CAMPIELLO ALLO SPIRITO SANTO
In the area were built in late 1400, by Maria Caroldo, a nun of St. Catherine in Venice, a church and a convent of Augustinian nuns dedicated to the Holy Spirit.
The nun was the protagonist, a few years later, of an episode of bad behavior. She was accused by another nun to maintain relations with both a priest and other men, and to use for her own purposes the conspicuous wealth of the community.
Initially convicted, she appealed and there is no certain information that she really served the sentence. Many other scandals are documented in this adn later periods in the same convent. It was a situation very common in other convents of the city between the fourteenth and sixteenth centuries.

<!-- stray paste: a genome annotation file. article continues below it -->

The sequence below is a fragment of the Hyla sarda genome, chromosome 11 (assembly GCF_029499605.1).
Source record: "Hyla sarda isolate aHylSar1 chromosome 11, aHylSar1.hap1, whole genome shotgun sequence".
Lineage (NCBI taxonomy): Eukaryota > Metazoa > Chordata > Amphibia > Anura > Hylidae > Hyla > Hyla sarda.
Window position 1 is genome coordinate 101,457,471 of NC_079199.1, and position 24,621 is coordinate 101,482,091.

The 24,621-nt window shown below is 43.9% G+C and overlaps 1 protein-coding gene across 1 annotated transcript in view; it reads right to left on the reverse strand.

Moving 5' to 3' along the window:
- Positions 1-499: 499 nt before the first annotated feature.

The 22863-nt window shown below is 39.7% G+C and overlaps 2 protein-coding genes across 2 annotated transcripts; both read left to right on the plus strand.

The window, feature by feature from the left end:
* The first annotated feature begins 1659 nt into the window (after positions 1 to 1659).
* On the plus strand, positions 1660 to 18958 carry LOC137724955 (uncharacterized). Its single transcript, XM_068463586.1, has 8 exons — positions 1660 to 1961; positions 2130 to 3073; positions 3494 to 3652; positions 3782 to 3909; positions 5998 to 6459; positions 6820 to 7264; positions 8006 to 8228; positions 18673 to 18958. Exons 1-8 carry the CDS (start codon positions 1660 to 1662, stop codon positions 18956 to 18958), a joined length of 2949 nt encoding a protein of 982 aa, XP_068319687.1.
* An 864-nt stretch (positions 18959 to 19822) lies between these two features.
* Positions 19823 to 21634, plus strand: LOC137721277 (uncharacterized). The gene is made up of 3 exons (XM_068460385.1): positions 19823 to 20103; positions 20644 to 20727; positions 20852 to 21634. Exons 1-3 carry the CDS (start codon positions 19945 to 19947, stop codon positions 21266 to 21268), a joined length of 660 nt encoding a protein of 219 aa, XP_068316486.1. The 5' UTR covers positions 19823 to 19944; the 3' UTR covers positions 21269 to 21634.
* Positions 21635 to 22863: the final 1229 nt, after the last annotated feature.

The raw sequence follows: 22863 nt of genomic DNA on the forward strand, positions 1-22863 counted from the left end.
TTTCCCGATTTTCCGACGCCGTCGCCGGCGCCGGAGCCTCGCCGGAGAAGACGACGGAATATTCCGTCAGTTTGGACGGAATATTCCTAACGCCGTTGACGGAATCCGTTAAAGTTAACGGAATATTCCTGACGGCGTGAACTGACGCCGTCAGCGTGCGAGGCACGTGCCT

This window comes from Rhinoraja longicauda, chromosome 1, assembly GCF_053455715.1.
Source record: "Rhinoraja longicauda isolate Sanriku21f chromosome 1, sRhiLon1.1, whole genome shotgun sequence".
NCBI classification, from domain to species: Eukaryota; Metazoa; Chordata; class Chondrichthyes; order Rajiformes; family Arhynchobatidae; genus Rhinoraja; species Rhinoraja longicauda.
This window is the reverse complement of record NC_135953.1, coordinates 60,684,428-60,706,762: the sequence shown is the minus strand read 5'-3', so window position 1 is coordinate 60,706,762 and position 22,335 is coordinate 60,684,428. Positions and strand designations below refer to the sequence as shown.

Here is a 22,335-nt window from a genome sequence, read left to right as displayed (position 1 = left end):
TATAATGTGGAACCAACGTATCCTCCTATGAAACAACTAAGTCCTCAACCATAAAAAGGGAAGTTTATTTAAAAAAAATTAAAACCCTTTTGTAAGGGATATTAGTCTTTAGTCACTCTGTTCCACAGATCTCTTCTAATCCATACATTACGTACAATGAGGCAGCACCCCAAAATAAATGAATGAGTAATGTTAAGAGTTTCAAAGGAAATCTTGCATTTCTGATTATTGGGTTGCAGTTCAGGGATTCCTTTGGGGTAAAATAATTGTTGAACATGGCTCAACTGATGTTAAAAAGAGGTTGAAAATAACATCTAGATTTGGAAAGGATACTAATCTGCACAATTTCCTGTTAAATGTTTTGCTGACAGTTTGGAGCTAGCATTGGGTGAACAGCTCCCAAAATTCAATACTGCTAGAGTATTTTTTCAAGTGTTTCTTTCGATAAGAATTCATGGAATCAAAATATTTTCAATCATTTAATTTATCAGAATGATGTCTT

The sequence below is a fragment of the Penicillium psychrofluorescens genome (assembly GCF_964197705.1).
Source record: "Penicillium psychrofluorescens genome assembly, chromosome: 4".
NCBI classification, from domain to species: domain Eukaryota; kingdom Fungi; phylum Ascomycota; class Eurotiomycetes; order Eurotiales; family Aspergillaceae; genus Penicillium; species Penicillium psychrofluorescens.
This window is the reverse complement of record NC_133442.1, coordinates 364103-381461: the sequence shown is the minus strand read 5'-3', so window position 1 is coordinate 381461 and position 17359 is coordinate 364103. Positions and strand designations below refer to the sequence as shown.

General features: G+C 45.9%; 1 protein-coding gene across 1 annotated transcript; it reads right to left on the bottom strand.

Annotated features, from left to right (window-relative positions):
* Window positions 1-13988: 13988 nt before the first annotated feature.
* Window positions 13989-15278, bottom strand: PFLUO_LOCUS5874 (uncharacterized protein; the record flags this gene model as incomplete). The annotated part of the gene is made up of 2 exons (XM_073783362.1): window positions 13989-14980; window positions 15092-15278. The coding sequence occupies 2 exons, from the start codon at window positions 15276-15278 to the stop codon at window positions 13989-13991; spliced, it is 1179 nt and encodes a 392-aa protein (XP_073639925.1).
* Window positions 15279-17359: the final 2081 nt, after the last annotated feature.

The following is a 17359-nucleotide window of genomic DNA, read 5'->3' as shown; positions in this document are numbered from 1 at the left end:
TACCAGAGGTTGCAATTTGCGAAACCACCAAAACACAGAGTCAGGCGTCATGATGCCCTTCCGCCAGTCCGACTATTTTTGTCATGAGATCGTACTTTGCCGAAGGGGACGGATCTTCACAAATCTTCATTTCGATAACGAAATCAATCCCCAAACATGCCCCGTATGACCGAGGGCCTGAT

The Campiello, located behind the campo and the foundations of the Holy Spirit alle zattere, has two ancient plaques bearing edicts and sentences against blasphemers, together with the names of who was responsible executing the sentences..
The Republic was always very sensitive to condemn and punish blasphemers. By the middle of 1200 was promulgated a law which provided for a monetary penalty for those guilty of blasphemy. As the habit was die hard, the pain over the centuries got harder and harder: in 1500 was introduced corporal punishment, such as cutting the tongue, and was set up a dedicated institution, the Esecutori contro la Bestemmia (Executors agains Blasphemy), to fight this crime.
One particular sentence was due to blaspheme priests: they were locked in a cheba (colloquial term used today to indicate the jail cell), a small cage hanging from the bell tower St. Mark's, in which they were forced to stay for a lifetime, exposed day and night. Food that was recovered by a basket lowered by a rope, the same way used by elderly ladies to bring home the food that was delivered under their windows.
If you are in the Campiello when the door of a branch of the Academy of Fine Arts is open, you can admire the garden and its well-head